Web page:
But from any vantage point, certain dire features of the proceedings are clear. The trial is being held under a revived version of the country’s International Crimes (Tribunals) Act of 1973, which was initially presented as South Asia’s answer to the Nuremberg trials — only to be set aside in favor of a general amnesty for all participants in the conflict. In its original form, the 1973 act falls far short of international standards. Government investigators have wide-ranging rights to detain and question, suspects lack the usual rights to information and legal advice. The 1973 act has recently been amended in ways that make matters worse.
Sayedee’s treatment speaks for itself. When he was first questioned, his attending lawyer was forced to “observe” from a room where he could neither see nor hear anything. The questioners regularly broke off their work to inform journalists of the suspect’s supposed “confessions” which were duly sensationalized in the press. When Sayedee was eventually charged, he was again denied access to a lawyer and forced to enter immediate pleas to a series of grave accusations with little precision over place or time. The 1973 act then allows just three weeks, an absurdly short time, for the defense to prepare its case.
In recent days there have been disturbing reports of defense lawyers and witnesses being harassed. As Human Rights Watch has disclosed, one of Sayedee’s main lawyers received a warning to stay away from work, and was told that he might be arrested. Another prominent lawyer and Jamaat supporter faces an arrest warrant in connection with riots in Dhaka in September, even though he was in Europe at the time. Further ominous developments, cited by Human Rights Watch, include the arrest of one key defense witness and the preparation of criminal charges against nine more.
The rules on what sort of evidence is permissible, as laid down by the 1973 act, are at variance with international norms, and with Bangladeshi jurisprudence. Media reports, however biased, are explicitly admitted, with no forensic scrutiny. In the latest alarming development, the court has rejected a petition of recusal against its own chairman, who in 1993 was involved in a contentious enquiry into Jamaat’s alleged liability for atrocities.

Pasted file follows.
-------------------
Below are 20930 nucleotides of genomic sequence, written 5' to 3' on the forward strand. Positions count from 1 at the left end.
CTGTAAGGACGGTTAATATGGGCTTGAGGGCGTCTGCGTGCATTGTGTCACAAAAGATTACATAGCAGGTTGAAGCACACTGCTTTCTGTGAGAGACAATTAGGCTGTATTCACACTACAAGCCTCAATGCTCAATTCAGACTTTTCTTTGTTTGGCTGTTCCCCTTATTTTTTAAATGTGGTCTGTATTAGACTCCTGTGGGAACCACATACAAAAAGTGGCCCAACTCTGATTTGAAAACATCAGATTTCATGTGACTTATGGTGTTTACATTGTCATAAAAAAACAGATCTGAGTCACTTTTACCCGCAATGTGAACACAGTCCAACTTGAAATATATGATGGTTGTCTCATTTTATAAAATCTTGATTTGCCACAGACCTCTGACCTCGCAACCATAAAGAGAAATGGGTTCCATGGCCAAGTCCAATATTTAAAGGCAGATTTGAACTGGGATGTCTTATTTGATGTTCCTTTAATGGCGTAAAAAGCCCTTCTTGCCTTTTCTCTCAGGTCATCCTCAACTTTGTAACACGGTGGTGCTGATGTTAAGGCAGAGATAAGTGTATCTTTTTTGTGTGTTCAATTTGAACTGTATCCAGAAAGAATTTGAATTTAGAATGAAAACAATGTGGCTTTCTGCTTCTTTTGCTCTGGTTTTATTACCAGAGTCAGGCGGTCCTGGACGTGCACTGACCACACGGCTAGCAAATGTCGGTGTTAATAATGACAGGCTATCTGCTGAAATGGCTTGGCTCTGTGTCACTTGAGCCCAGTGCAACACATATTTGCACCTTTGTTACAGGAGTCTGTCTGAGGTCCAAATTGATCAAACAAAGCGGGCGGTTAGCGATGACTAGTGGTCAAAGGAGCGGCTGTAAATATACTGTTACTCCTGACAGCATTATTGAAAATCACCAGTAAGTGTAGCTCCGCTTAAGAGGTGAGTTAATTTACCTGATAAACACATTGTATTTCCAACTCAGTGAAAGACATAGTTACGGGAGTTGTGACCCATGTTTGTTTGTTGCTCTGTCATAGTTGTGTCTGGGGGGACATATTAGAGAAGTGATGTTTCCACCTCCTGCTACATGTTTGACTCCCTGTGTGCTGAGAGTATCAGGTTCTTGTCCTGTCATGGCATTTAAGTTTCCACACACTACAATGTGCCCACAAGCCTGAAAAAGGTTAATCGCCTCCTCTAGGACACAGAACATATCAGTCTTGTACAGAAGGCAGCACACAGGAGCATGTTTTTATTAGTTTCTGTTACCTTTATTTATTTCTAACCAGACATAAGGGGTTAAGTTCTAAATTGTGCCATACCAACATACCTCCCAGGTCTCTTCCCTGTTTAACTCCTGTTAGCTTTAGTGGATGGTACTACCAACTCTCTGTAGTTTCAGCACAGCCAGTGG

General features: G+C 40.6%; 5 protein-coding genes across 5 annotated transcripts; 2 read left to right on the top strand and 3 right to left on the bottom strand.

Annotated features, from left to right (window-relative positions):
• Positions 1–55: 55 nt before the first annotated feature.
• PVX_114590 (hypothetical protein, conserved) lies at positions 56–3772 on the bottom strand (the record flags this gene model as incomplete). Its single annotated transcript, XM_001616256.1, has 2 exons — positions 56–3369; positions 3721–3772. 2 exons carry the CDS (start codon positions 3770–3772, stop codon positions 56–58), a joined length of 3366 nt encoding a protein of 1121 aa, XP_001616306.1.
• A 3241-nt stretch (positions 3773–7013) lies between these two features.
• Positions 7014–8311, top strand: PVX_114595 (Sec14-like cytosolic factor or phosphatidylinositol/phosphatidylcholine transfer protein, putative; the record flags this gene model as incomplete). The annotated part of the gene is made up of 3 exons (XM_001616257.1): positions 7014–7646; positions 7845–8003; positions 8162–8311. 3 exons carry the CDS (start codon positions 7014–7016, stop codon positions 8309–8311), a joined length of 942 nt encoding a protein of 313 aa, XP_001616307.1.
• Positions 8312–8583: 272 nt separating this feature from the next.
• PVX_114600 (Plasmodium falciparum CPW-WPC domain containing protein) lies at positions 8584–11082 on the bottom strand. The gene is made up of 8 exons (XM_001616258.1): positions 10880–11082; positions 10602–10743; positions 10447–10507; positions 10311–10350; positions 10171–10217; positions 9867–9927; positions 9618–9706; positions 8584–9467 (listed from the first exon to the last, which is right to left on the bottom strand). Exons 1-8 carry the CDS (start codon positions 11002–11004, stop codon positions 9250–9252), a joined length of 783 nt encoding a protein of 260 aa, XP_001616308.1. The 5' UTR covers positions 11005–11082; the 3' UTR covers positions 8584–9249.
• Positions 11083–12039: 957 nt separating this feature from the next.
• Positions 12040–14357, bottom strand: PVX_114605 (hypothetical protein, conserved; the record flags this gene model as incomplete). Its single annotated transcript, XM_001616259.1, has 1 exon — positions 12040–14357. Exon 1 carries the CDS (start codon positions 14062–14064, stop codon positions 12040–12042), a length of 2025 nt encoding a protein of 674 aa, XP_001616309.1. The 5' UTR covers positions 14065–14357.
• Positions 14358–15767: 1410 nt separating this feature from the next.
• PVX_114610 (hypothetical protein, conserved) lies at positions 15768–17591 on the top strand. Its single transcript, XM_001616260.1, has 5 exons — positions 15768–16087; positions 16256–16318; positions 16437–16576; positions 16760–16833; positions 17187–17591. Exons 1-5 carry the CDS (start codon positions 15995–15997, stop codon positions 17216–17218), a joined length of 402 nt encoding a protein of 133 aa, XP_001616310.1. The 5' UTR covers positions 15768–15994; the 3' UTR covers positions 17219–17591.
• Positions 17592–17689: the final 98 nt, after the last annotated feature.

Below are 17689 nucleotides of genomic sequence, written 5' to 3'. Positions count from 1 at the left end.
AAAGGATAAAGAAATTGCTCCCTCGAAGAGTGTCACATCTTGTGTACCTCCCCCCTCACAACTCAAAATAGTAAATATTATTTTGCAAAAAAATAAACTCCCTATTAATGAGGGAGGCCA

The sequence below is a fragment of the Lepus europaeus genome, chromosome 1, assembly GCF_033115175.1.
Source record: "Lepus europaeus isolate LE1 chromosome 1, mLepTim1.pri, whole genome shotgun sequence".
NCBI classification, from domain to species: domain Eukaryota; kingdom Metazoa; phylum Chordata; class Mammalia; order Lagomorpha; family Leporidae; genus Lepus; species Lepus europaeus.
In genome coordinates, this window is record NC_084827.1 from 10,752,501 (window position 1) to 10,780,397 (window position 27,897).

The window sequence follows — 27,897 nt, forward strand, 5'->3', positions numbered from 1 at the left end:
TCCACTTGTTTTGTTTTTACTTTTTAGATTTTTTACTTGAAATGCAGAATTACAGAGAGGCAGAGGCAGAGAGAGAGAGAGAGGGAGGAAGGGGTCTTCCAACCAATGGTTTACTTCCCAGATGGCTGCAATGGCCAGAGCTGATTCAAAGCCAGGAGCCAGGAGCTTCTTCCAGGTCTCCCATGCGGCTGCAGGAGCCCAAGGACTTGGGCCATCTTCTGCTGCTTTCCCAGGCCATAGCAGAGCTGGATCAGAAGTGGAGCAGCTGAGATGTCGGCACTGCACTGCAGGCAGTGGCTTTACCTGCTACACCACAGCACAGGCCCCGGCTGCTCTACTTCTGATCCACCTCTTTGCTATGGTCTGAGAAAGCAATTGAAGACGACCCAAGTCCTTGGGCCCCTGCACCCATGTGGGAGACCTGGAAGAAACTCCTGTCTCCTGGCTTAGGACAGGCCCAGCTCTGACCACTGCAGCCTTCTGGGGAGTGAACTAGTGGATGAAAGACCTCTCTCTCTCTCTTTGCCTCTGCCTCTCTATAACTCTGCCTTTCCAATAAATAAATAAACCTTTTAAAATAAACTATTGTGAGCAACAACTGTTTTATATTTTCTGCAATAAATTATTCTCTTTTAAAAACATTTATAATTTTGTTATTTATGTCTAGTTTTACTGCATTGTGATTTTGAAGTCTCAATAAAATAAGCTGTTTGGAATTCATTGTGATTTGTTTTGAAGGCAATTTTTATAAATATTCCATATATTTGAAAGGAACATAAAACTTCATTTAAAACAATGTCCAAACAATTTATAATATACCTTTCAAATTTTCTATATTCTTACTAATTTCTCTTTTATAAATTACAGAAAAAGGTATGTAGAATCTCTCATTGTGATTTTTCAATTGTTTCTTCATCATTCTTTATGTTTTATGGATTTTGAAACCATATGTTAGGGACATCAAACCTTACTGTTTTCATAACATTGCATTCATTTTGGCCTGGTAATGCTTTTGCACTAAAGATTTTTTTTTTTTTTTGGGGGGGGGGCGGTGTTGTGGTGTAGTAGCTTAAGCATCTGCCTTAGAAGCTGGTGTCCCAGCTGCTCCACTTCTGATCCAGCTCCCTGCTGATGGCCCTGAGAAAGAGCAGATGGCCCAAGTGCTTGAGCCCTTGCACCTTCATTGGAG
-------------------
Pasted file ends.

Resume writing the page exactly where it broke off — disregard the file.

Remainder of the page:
The Bangladesh government has made some extravagant claims on behalf of the trial. Kamrul Islam, the state minister for law, said in October that the tribunal would be “exemplary for the world community … working with full independence and complete neutrality.” A fair trial would indeed have been a landmark: the court could have set an example to the developing world, showing how to end impunity while also cementing reconciliation.
But the court prosecutor, Rana Dasgupta, seems not to anticipate any real deliberation by the court. “One can say that 2012 is the year of the verdict of the war crimes trial and 2013 the year of verdict execution,” he has ominously predicted. If he is proved right, the result will smack not of reconciliation but revenge.
John Cammegh is a barrister in chambers at 9 Bedford Row, London. He acted as lead defense counsel for Augustine Gbao, overall security commander of the RUF rebel army, at his war crimes trial at the Special Court of Sierra Leone from 2004 to 2006.